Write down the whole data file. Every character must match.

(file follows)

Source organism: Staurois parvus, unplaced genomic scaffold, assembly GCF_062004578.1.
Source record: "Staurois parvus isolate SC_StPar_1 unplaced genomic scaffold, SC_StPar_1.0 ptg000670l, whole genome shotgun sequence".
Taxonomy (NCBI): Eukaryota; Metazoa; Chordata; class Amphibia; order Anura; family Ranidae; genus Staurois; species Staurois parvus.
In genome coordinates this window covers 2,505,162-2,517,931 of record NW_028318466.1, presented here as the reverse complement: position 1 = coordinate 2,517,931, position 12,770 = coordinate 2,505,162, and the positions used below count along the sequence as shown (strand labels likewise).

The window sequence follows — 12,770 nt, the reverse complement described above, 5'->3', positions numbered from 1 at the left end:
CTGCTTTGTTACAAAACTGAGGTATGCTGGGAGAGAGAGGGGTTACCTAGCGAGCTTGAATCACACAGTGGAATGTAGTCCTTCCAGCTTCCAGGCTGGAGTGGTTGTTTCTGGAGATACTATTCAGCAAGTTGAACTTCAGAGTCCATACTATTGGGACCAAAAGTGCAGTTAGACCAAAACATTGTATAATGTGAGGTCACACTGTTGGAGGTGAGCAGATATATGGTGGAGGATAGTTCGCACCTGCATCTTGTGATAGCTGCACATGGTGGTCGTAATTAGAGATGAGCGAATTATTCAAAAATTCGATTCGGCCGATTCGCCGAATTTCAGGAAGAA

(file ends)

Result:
Source organism: Staurois parvus, unplaced genomic scaffold, assembly GCF_062004578.1.
Source record: "Staurois parvus isolate SC_StPar_1 unplaced genomic scaffold, SC_StPar_1.0 ptg000670l, whole genome shotgun sequence".
Taxonomy (NCBI): Eukaryota; Metazoa; Chordata; class Amphibia; order Anura; family Ranidae; genus Staurois; species Staurois parvus.
In genome coordinates this window covers 2,505,162-2,517,931 of record NW_028318466.1, presented here as the reverse complement: position 1 = coordinate 2,517,931, position 12,770 = coordinate 2,505,162, and the positions used below count along the sequence as shown (strand labels likewise).

The window sequence follows — 12,770 nt, the reverse complement described above, 5'->3', positions numbered from 1 at the left end:
CTGCTTTGTTACAAAACTGAGGTATGCTGGGAGAGAGAGGGGTTACCTAGCGAGCTTGAATCACACAGTGGAATGTAGTCCTTCCAGCTTCCAGGCTGGAGTGGTTGTTTCTGGAGATACTATTCAGCAAGTTGAACTTCAGAGTCCATACTATTGGGACCAAAAGTGCAGTTAGACCAAAACATTGTATAATGTGAGGTCACACTGTTGGAGGTGAGCAGATATATGGTGGAGGATAGTTCGCACCTGCATCTTGTGATAGCTGCACATGGTGGTCGTAATTAGAGATGAGCGAATTATTCAAAAATTCGATTCGGCCGATTCGCCGAATTTCAGGAAGAA